After spending last season switching from road to track as she prepared for the Olympic Games in Rio, Jolien D'hoore believes that she is faster than ever on the road. The Belgian told Cyclingnews that she feels stronger both physically and mentally.
D'hoore took bronze in the omnium in Rio but had to sacrifice her road form to do so. Despite notching up seven victories last season - most of which came in the second half of the year – D'hoore said that she felt as if she was struggling on the road. With just one discipline to focus on in 2017, she believes that she's back where she needs to be.
"I feel like I haven't been faster in sprints than I have been this year," D'hoore told Cyclingnews after arriving in the UK for the Ovo Energy Women's Tour which starts on Wednesday.
"Last year was a bit hard, especially mentally, because I knew that I was going to the track, but I had to do the road races as well. I wasn't going really well. In the back of my mind, I knew that it was because I was going to the track. This year, I feel different, I feel stronger on the road, and I have a different mindset as well, so that helps."
Just over five months into the 2017 season, D'hoore is just shy of her tally of wins from last year with five already in the bank.
The first came in Omloop van het Hageland at the end of February, and after second place at Gent-Wevelgem and a slightly disappointing Tour of Flanders, she took another win at the GP de Dottignies in April. May brought the Wiggle High5 rider her first WorldTour win of the season – and the second of her career – with two stage victories at the Tour of Chongming Island, where she beat Kirsten Wild (Cylance) in a straight duel, and the overall classification.
Having the speed is one thing, says D'hoore, but there is also an element of luck.
"It's just hard for a sprinter to really make a race and get into breakaways because people never ride with you. You just have to wait and ride in a group, hoping for a sprint," she explained. "That's kind of my story for each race. It's not really easy to make a race, but I just try to finish off in a good way.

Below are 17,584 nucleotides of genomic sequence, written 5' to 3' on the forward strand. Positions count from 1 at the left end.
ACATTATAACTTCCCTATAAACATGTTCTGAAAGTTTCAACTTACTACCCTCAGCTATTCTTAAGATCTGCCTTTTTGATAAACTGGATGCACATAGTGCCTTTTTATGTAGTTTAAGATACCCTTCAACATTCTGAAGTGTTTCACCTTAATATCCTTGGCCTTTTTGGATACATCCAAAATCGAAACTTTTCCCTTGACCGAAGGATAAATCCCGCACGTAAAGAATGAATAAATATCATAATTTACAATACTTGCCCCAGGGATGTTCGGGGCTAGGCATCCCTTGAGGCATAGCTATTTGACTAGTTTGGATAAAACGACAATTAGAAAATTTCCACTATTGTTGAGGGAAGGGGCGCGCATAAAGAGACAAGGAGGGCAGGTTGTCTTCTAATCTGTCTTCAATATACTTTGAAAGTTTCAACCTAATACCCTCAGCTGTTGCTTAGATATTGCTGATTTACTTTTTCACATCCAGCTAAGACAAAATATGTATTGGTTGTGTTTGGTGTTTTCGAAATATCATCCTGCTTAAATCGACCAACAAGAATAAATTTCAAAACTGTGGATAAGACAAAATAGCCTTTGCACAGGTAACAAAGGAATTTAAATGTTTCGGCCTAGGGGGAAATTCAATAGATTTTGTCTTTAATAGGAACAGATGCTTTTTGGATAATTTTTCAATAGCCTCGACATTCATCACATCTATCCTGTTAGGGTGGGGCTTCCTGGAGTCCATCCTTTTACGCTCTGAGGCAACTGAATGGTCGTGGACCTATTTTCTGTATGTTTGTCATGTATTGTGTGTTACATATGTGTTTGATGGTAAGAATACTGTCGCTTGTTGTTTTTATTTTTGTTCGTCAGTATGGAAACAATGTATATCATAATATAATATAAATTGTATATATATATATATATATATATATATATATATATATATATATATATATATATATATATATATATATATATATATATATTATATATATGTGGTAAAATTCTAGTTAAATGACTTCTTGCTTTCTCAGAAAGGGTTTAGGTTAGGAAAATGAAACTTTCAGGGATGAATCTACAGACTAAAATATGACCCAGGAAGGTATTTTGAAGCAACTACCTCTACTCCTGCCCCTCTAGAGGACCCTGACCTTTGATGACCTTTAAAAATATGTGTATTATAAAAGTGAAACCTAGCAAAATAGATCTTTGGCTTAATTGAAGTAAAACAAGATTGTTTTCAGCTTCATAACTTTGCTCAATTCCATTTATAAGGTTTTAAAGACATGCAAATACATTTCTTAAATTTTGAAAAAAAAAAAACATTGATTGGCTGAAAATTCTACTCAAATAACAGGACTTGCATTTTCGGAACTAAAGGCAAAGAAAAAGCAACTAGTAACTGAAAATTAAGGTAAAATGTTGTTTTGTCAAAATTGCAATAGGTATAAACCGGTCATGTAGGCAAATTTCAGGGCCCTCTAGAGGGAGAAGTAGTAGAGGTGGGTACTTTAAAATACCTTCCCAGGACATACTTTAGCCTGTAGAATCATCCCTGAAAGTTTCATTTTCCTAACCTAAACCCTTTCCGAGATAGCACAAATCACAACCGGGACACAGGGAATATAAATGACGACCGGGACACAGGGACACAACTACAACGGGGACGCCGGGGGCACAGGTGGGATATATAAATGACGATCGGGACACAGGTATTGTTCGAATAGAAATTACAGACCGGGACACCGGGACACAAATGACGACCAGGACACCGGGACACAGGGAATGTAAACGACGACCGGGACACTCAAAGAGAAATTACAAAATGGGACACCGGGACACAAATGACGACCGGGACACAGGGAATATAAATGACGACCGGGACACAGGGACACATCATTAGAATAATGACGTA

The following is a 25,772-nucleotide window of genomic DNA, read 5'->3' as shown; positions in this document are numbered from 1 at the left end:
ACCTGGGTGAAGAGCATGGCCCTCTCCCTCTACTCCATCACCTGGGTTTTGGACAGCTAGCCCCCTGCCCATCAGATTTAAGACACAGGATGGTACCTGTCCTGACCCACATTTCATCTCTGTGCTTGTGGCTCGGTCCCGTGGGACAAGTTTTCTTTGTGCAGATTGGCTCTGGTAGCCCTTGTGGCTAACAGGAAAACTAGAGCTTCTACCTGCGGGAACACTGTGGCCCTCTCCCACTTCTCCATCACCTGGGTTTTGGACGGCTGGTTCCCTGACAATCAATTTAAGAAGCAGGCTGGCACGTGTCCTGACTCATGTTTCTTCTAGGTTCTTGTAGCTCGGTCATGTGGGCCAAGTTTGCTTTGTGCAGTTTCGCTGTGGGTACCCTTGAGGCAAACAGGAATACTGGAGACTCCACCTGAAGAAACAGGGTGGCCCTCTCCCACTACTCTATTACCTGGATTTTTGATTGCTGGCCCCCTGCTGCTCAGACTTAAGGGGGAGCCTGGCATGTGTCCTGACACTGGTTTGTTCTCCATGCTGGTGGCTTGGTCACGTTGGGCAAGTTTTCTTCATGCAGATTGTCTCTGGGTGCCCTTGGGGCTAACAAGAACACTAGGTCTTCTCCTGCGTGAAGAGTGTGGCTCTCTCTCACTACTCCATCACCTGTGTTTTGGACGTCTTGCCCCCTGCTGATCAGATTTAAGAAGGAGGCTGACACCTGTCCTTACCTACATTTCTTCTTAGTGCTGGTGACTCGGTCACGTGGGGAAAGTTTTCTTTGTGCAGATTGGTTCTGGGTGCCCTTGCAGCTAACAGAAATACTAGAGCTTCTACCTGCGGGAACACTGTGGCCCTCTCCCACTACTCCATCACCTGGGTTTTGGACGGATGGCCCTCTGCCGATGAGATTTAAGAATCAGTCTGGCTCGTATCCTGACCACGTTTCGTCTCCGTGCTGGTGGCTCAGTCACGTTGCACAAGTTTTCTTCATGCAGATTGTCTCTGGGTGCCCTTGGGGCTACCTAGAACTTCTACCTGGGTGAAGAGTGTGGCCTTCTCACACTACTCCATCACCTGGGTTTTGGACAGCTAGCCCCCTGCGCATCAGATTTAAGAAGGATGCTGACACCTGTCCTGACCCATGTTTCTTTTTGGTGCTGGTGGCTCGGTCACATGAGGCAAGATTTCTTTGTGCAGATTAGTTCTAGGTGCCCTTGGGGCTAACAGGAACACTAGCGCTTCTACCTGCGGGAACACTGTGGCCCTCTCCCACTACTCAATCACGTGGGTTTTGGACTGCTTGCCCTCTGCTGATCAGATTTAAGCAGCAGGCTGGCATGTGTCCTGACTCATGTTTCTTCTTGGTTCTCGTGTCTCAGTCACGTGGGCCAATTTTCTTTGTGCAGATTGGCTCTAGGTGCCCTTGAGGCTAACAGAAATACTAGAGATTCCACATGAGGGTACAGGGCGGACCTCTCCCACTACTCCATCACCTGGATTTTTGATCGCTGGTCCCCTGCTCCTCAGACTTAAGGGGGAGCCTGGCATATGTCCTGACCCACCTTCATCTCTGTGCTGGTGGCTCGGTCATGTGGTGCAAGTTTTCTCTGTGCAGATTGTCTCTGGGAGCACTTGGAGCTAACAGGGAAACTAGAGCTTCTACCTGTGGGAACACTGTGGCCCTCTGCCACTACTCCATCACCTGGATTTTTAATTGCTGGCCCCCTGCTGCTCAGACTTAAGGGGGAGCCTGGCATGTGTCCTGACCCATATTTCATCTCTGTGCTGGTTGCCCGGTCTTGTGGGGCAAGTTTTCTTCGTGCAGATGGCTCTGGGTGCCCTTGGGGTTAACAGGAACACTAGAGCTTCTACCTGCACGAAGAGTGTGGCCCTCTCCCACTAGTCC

"I understand that everybody needs to get their chances, and it's not always a sprint, so I'm cool with that. I also like to work for others in the team."
Eyes on the prize at the Women's Tour
D'hoore is hoping to add at least one victory to her palmares at the forthcoming Women's Tour. There will be no Wild to contend with in the bunch finishes, but the sprint contest is likely still to be tough with Chloe Hosking, Chantal Blaak, Amy Pieters and Lotta Lepisto all set to ride.
Wiggle-High5 also have Giorgia Bronzini in their squad, and the Italian will be full of confidence after a stage win in California. D'hoore expects that there will be two proper opportunities for the sprinters during the five-day race.
"I'm looking at stage 1 and the last stage in London as well," said D'hoore. "Stage 1 is very lumpy, but I think that it will be a sprint even though it will be a bit up and down the whole race. The finish in Kettering is quite technical and can be quite dangerous as well. I remember last year we came downhill and then there was a roundabout and it was very tricky.
"I think if it is a bunch sprint with everybody then we have to take risks. It's not a pure bunch sprint. It's for someone who is willing to take the risks and wants to go for the victory will win. Then, the last stage in London suits me more. It's fast, and that's what I like."
It is the first time in its short history that the Women's Tour finishes in London, with a three-point circuit that uses Trafalgar Square as its centre point. At just 86.8-kilometres [14 laps] it is expected to be fast from the outset. It will be a new experience for D'hoore, whose previous visits to London have been more about pleasure than business.
"I've been to London a few times, but only for some shopping so now it will be the first time I will ride my bike there. I'm really looking forward to it. It's kind of similar to Madrid, which I won last year. It is also a big capital. It was a different feeling to any other race. I really enjoyed it, and we will see how it is on Sunday."
Between her ambitions for the opening and closing stages, D'hoore will be playing the team role as they look to deliver Elisa Longo Borghini to another major WorldTour win in 2017.
"[Elisa] is very strong, so I think that we just need to be there for her," D'hoore says, going on to name Lizzie Deignan and Marianne Vos as their two biggest rivals in the general classification.
"I think that Lizzie will try to show herself in front of her home crowd. Marianne Vos is also in really good form. I raced with her in Gooik last week, and she was really outstanding. She was so strong, and it was really impressive to see her like this, she was really like the old Marianne again.
"She's a lot stronger than last year, so I think she will surprise a lot of people. Well, surprise – you can never surprise if you're Marianne Vos."
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